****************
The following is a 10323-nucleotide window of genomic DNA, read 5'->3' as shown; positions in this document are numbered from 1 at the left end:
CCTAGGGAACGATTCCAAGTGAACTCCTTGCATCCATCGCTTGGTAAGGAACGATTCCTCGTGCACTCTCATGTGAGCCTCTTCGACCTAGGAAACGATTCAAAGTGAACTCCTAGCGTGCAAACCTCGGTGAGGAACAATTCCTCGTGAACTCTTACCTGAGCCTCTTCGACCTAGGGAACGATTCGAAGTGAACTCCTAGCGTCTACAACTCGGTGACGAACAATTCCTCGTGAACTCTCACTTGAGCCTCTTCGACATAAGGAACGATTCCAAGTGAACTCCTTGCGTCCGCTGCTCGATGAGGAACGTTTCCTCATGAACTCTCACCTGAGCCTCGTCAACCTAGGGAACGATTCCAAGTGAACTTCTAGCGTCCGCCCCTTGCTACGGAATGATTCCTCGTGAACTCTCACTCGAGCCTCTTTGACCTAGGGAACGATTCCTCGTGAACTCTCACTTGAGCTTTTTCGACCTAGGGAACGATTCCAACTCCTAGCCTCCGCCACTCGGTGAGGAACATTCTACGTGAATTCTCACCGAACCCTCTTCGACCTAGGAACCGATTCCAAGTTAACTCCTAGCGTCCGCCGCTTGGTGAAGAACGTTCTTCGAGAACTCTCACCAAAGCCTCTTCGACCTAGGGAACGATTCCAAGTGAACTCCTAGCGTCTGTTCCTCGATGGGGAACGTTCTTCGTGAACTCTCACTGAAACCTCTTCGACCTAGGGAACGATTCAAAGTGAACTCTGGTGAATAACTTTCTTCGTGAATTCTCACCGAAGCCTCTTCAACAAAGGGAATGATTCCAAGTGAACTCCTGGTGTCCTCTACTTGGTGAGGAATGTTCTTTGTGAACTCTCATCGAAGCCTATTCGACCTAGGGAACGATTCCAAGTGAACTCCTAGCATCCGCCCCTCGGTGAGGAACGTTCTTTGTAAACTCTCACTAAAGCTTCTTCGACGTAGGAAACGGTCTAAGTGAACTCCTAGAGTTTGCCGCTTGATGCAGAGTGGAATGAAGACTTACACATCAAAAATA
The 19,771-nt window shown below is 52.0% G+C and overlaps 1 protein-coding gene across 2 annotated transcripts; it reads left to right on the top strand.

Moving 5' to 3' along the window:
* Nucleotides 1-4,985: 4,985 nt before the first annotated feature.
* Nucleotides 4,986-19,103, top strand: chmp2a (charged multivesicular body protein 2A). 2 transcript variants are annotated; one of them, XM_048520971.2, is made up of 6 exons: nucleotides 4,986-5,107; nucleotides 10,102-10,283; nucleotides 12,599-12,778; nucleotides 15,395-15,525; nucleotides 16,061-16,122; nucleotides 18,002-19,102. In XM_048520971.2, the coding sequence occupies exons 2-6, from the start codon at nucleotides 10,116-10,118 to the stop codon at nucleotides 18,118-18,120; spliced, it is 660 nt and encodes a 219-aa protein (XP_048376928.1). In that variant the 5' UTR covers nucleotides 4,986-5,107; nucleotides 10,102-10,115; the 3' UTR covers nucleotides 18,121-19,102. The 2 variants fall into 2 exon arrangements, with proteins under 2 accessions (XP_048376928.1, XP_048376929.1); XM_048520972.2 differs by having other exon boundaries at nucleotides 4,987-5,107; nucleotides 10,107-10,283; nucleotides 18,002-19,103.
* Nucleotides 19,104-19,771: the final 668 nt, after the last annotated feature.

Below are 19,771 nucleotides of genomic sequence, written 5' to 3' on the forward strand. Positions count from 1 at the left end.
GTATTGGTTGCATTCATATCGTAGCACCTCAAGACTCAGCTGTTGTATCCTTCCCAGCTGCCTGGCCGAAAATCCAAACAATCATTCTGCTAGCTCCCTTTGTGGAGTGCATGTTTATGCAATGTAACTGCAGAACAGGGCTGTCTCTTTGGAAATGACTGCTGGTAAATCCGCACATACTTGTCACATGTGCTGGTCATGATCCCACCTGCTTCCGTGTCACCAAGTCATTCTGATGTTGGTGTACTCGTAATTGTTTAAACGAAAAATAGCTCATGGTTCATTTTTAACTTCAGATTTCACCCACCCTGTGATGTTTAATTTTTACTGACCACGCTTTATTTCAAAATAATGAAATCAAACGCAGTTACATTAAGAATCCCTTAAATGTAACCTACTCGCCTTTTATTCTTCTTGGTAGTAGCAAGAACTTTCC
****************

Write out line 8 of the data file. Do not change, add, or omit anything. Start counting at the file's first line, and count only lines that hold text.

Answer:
Below are 19,771 nucleotides of genomic sequence, written 5' to 3' on the forward strand. Positions count from 1 at the left end.